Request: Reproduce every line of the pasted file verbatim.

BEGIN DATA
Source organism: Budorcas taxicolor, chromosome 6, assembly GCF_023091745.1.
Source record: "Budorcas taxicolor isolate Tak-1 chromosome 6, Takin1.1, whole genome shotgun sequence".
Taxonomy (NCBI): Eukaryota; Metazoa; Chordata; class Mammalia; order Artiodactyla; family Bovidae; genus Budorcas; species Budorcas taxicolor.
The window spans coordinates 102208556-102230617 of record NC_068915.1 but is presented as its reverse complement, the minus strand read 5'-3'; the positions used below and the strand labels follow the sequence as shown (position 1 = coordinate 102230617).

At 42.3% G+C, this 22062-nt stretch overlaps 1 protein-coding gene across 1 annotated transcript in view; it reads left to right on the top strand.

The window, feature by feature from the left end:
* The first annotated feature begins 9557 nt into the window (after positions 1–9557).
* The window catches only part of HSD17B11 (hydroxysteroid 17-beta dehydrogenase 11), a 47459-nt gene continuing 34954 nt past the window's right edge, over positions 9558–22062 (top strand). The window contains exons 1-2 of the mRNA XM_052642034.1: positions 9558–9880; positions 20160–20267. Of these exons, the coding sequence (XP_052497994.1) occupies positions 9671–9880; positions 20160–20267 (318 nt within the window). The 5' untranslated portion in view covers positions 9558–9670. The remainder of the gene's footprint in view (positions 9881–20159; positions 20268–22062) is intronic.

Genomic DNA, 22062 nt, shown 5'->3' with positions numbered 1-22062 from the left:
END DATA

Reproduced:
Source organism: Budorcas taxicolor, chromosome 6, assembly GCF_023091745.1.
Source record: "Budorcas taxicolor isolate Tak-1 chromosome 6, Takin1.1, whole genome shotgun sequence".
Taxonomy (NCBI): Eukaryota; Metazoa; Chordata; class Mammalia; order Artiodactyla; family Bovidae; genus Budorcas; species Budorcas taxicolor.
The window spans coordinates 102208556-102230617 of record NC_068915.1 but is presented as its reverse complement, the minus strand read 5'-3'; the positions used below and the strand labels follow the sequence as shown (position 1 = coordinate 102230617).

At 42.3% G+C, this 22062-nt stretch overlaps 1 protein-coding gene across 1 annotated transcript in view; it reads left to right on the top strand.

The window, feature by feature from the left end:
* The first annotated feature begins 9557 nt into the window (after positions 1–9557).
* The window catches only part of HSD17B11 (hydroxysteroid 17-beta dehydrogenase 11), a 47459-nt gene continuing 34954 nt past the window's right edge, over positions 9558–22062 (top strand). The window contains exons 1-2 of the mRNA XM_052642034.1: positions 9558–9880; positions 20160–20267. Of these exons, the coding sequence (XP_052497994.1) occupies positions 9671–9880; positions 20160–20267 (318 nt within the window). The 5' untranslated portion in view covers positions 9558–9670. The remainder of the gene's footprint in view (positions 9881–20159; positions 20268–22062) is intronic.

Genomic DNA, 22062 nt, shown 5'->3' with positions numbered 1-22062 from the left: